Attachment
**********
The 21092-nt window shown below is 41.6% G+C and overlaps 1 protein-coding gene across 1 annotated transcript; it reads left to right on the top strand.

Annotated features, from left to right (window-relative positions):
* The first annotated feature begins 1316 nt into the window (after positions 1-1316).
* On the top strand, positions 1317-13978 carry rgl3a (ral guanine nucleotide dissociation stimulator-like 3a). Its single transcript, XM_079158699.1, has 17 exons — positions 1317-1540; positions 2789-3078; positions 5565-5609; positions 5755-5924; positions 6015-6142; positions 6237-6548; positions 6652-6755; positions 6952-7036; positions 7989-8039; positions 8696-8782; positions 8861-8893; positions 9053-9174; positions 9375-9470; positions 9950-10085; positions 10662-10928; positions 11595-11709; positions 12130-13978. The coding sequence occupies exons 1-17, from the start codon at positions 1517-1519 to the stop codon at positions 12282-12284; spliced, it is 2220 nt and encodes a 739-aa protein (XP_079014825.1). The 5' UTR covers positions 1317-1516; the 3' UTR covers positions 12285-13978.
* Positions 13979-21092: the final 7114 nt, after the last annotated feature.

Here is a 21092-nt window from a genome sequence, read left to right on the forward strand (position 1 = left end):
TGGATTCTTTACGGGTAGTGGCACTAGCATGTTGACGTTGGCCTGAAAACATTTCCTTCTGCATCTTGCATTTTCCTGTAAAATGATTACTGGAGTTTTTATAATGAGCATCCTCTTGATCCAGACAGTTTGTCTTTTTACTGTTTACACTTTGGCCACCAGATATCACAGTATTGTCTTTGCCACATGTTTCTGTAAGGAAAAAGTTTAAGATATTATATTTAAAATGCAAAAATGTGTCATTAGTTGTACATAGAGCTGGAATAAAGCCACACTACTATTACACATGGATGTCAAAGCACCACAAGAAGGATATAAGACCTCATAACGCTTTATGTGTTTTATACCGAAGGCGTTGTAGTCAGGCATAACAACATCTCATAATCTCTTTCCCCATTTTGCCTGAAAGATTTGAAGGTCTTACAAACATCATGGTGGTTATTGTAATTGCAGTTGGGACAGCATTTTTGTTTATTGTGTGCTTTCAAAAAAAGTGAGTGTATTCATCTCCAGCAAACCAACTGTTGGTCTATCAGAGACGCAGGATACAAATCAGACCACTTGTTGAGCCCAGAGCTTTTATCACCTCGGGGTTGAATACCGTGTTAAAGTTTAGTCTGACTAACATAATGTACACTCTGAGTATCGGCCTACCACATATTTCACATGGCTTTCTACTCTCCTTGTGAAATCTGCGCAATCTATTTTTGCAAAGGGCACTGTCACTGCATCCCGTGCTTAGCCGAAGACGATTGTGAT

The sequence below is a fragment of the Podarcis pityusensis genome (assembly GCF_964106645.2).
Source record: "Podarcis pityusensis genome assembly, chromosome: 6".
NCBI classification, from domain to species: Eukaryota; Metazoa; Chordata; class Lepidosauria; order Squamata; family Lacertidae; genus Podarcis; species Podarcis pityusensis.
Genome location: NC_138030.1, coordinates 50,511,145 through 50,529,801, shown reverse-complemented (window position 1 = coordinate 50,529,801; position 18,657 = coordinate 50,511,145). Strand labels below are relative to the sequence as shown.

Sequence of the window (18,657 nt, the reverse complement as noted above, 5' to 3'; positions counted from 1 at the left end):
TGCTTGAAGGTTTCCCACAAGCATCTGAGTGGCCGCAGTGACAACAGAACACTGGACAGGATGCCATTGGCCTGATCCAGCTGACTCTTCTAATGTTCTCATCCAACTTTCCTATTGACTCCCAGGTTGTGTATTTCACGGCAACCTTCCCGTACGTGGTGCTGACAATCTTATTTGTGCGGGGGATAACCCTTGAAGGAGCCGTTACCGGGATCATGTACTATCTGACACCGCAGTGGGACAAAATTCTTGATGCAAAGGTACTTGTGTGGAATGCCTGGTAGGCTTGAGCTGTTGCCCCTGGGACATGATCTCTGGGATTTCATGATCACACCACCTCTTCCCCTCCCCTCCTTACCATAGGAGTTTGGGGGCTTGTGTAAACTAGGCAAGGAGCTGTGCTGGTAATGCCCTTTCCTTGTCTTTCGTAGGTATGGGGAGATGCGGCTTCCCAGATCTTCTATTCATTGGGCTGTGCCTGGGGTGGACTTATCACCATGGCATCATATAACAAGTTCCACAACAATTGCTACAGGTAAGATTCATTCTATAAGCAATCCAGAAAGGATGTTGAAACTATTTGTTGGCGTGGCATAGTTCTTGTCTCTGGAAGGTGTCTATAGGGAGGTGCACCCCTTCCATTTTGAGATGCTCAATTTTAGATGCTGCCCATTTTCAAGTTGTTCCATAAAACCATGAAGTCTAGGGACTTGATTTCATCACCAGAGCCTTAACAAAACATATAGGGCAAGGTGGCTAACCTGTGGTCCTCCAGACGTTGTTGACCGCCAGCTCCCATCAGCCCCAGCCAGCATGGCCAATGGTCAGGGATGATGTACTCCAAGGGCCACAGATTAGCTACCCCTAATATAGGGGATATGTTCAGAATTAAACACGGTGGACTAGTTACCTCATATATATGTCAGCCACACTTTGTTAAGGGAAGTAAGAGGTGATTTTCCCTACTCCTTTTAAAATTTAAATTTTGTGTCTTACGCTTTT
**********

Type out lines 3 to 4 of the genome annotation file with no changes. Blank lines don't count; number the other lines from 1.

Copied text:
* The first annotated feature begins 1316 nt into the window (after positions 1-1316).
* On the top strand, positions 1317-13978 carry rgl3a (ral guanine nucleotide dissociation stimulator-like 3a). Its single transcript, XM_079158699.1, has 17 exons — positions 1317-1540; positions 2789-3078; positions 5565-5609; positions 5755-5924; positions 6015-6142; positions 6237-6548; positions 6652-6755; positions 6952-7036; positions 7989-8039; positions 8696-8782; positions 8861-8893; positions 9053-9174; positions 9375-9470; positions 9950-10085; positions 10662-10928; positions 11595-11709; positions 12130-13978. The coding sequence occupies exons 1-17, from the start codon at positions 1517-1519 to the stop codon at positions 12282-12284; spliced, it is 2220 nt and encodes a 739-aa protein (XP_079014825.1). The 5' UTR covers positions 1317-1516; the 3' UTR covers positions 12285-13978.